Sports coverage is also failure-oriented. How much LeBron coverage did we get after the Heat championships vs. the 2011 Finals loss or after “The Decision?” Tiger Woods got plenty of coverage back when he was dominating golf. However, that was nothing compared to how much Tiger was on SportsCenter after his wife took a 9 iron to the back of his car and all the ladies came out of hiding.

But sports media doesn’t like just any failure. The NFL Network isn’t always analyzing film of the Jacksonville Jaguars or Tennessee Titans. Sports media loves the fall from grace. We love to see failure on a stage, failure with expectations. Not just a fall, but a lengthy one.

And nobody falls off the stage more dramatically than Tony Romo. Romo’s stage is built on team, record, coverage, and national television.

Romo plays for the Dallas Cowboys, which I believe hurts him more than helps him. There is a high standard at quarterback for that franchise, and the legacy of Staubach and Aikman looms large over every snap. Those quarterbacks won championships for America’s team, and every year Romo cannot bring the boys back to championship glory the pressure mounts.

Part of why Romo gets so much criticism is that he has been a winning quarterback. In 136 career starts as the Cowboy quarterback, Romo’s record is a very solid 63-45. He has 19 career game winning drives and a career QB rating that exceeds 95. We’ve seen Romo win. That’s a significant part of the Romo stage. We all expect success from Romo because we’ve seen him thread touchdowns to Dez Bryant and fire late game seeds to Jason Witten.

Success is almost Romo’s curse. When Quincy Carter was stinking up the joint for Dallas, he didn’t get nearly the criticism Romo does. Why? Because we didn’t have any expectations for him. There was no stage for Lavanya Quintelle Carter. That’s right, his actual first name is Lavanya.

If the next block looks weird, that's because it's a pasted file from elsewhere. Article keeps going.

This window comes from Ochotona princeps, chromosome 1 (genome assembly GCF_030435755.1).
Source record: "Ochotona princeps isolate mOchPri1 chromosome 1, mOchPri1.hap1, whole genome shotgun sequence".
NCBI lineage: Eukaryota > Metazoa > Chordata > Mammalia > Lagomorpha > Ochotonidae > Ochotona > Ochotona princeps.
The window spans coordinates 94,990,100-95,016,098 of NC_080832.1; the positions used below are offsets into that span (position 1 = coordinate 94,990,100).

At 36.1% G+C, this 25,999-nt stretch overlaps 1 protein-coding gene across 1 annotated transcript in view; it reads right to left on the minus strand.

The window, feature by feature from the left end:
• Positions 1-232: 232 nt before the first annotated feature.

But I digress.

When I say we’ve watched Romo succeed and fail, I mean that literally. According to NFL.com, “the Cowboys consistently draw better than any team.” The Cowboys play as many nationally televised games as anyone, and are often the target of cut-aways from other games. America doesn’t just watch their own quarterbacks on Sundays, but Romo as well. Football is the most popular thing on American television these days. In 2011, 9 of the most watched events in all of TV were NFL programming. ESPN’s Monday Night Football was the number one show, NBC’s Sunday Night Football placed 3rd. I think it’s safe to say that more Americans are watching Tony Romo rise and fall than any quarterback in any era. Our expansive American love for couch-potato football Sundays increases the microscope that follows his every move.

Lastly, it’s Romo’s gunslinger style that makes him a prime candidate for media gluttony. Tony Romo throws a lot of touchdowns and a lot of interceptions. We are an instant-gratification highlight culture. Our entire Sundays are built around highlights. Hell, we have full channels dedicated to JUST TOUCHDOWNS. Hell, if I wanted to, I could spend my entire day watching touchdowns.

We watch everyone’s touchdowns, rendering touchdown highlights (save for the sweet grabs and “Dilfer dimes”) just another part of Sunday.

But interception highlights, those are juicy! Those are the ones we love.

Those late game picks (Tony Romo’s specialty) are spread across the country in a split second, and played over and over and over on the ESPN’s and Fox Sports 1 and NFL Network for the world to devour.

Romo, delicious Romo.

Ben Wong is a Staff Writer for Pro Sports Extra.